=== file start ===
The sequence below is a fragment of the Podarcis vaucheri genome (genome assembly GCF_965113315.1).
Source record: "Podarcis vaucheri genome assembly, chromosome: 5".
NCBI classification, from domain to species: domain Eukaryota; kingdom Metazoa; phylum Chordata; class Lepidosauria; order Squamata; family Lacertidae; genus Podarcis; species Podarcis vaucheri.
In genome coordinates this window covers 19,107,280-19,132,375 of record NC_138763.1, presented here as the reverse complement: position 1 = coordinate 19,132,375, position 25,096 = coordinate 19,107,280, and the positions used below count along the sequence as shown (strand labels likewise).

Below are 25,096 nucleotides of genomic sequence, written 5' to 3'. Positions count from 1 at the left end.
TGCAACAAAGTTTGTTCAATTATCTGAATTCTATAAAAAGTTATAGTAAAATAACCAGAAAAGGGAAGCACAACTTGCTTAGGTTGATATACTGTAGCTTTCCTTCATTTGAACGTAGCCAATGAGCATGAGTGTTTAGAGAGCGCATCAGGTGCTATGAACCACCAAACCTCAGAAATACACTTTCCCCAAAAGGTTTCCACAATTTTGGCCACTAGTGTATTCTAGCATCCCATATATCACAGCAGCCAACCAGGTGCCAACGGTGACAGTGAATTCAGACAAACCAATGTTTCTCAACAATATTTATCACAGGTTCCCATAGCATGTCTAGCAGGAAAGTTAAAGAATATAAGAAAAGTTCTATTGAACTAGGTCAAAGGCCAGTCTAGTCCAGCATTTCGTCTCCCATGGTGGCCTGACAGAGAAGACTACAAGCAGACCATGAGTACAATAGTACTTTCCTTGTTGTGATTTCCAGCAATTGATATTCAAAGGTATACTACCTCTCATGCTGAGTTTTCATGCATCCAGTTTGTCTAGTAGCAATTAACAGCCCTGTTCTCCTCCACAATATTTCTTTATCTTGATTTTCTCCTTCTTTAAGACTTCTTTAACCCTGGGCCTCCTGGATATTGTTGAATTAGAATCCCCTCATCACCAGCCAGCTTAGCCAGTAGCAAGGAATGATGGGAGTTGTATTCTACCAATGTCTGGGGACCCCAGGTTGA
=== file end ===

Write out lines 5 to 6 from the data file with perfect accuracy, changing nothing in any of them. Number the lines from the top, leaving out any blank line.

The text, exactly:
Below are 25,096 nucleotides of genomic sequence, written 5' to 3'. Positions count from 1 at the left end.
TGCAACAAAGTTTGTTCAATTATCTGAATTCTATAAAAAGTTATAGTAAAATAACCAGAAAAGGGAAGCACAACTTGCTTAGGTTGATATACTGTAGCTTTCCTTCATTTGAACGTAGCCAATGAGCATGAGTGTTTAGAGAGCGCATCAGGTGCTATGAACCACCAAACCTCAGAAATACACTTTCCCCAAAAGGTTTCCACAATTTTGGCCACTAGTGTATTCTAGCATCCCATATATCACAGCAGCCAACCAGGTGCCAACGGTGACAGTGAATTCAGACAAACCAATGTTTCTCAACAATATTTATCACAGGTTCCCATAGCATGTCTAGCAGGAAAGTTAAAGAATATAAGAAAAGTTCTATTGAACTAGGTCAAAGGCCAGTCTAGTCCAGCATTTCGTCTCCCATGGTGGCCTGACAGAGAAGACTACAAGCAGACCATGAGTACAATAGTACTTTCCTTGTTGTGATTTCCAGCAATTGATATTCAAAGGTATACTACCTCTCATGCTGAGTTTTCATGCATCCAGTTTGTCTAGTAGCAATTAACAGCCCTGTTCTCCTCCACAATATTTCTTTATCTTGATTTTCTCCTTCTTTAAGACTTCTTTAACCCTGGGCCTCCTGGATATTGTTGAATTAGAATCCCCTCATCACCAGCCAGCTTAGCCAGTAGCAAGGAATGATGGGAGTTGTATTCTACCAATGTCTGGGGACCCCAGGTTGA